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Runaway mining train travels 90 kilometres without driver

09 November 2018

BHP was forced to derail a loaded iron ore train on Monday morning after it travelled 92km without a driver.

MELBOURNE, Nov 7 (Reuters) - Mining giant BHP Billiton expects some interruption to its Australian iron ore exports after a almost 3-km-long train loaded with the commodity was forcibly derailed this week after running away en route to a key shipping hub.

With no one at the controls, the 3km long runaway train travelled for nearly an hour, at speeds of up to 110km/h, before it crashed about 210km south of Port Headland. Nobody was injured in the incident, which happened in a remote area.

A runaway train with no one inside which hurtled through the Western Australia Pilbara region reached speeds of more than 150km/h before it was deliberately derailed.

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BHP has told Bloomberg that it "estimated that about 1.5 kilometers of track has been damaged and anticipates the recovery process to take about one week".

The train travelled for 90 km by itself before being derailed near Turner, approximately 120km south of Port Hedland, leaving about 1.5km of track damaged.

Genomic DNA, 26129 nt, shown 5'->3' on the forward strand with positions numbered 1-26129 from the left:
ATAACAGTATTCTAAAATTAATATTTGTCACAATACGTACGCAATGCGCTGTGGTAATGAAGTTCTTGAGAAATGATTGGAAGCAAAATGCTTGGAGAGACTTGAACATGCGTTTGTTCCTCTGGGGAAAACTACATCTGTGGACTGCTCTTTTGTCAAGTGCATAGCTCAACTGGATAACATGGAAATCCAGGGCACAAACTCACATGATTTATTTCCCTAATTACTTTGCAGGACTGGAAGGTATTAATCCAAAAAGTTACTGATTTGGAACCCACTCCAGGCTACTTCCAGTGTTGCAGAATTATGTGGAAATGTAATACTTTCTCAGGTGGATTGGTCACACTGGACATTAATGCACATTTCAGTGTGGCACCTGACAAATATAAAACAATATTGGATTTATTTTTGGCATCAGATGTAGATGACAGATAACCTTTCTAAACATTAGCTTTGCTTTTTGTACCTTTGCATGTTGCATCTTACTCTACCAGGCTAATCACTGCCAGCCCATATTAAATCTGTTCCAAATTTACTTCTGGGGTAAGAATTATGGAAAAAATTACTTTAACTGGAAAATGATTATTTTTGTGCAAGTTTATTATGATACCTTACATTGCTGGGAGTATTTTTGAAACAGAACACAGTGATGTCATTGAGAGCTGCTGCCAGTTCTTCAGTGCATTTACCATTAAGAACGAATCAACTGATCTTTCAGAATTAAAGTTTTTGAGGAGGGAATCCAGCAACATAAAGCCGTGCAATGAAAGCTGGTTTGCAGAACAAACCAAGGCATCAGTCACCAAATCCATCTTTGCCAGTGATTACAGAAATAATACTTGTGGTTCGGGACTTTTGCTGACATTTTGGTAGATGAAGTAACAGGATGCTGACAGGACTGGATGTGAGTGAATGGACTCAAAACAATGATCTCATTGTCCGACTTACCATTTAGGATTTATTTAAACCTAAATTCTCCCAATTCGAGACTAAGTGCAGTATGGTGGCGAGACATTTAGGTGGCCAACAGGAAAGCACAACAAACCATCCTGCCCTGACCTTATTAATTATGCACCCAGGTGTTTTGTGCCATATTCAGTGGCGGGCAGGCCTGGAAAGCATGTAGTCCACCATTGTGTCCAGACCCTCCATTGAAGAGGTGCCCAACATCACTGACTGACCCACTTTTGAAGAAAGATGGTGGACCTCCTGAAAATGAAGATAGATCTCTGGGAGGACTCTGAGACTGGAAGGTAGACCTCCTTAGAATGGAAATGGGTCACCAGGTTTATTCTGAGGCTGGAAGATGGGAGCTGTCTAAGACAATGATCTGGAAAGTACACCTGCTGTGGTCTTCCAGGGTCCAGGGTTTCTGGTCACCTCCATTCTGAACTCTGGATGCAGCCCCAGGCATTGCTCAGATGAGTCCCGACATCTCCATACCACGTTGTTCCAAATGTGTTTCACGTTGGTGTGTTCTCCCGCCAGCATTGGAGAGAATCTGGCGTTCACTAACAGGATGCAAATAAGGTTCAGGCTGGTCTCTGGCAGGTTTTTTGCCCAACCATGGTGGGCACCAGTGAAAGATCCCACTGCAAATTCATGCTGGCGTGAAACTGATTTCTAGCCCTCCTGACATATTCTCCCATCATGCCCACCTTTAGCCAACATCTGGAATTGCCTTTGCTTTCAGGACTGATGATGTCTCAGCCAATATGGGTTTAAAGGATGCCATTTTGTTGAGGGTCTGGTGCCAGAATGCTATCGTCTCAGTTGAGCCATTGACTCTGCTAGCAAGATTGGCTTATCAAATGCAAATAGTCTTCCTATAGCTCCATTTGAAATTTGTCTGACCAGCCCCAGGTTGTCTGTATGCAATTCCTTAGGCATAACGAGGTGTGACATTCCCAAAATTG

Despite the closure of its rail network, BHP's iron ore mines remain open and operating.

Industry specialists were confused about why the train would have run away down the tracks.

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The company did not reported the matter to the Australian stock exchange as it is not expected to have a material impact on finances.

"We are working with the appropriate authorities to investigate the situation", BHP said in a statement to Reuters. "We can not speculate on the outcome of the investigation", BHP said.

However, the company now says it expects the reserves will not be sufficient to cover the period of disruption until partial rail operations can resume in "about one week".

Transport Minister Rita Saffioti said the National Rail Safety Regulator had been informed and was investigating.

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Runaway mining train travels 90 kilometres without driver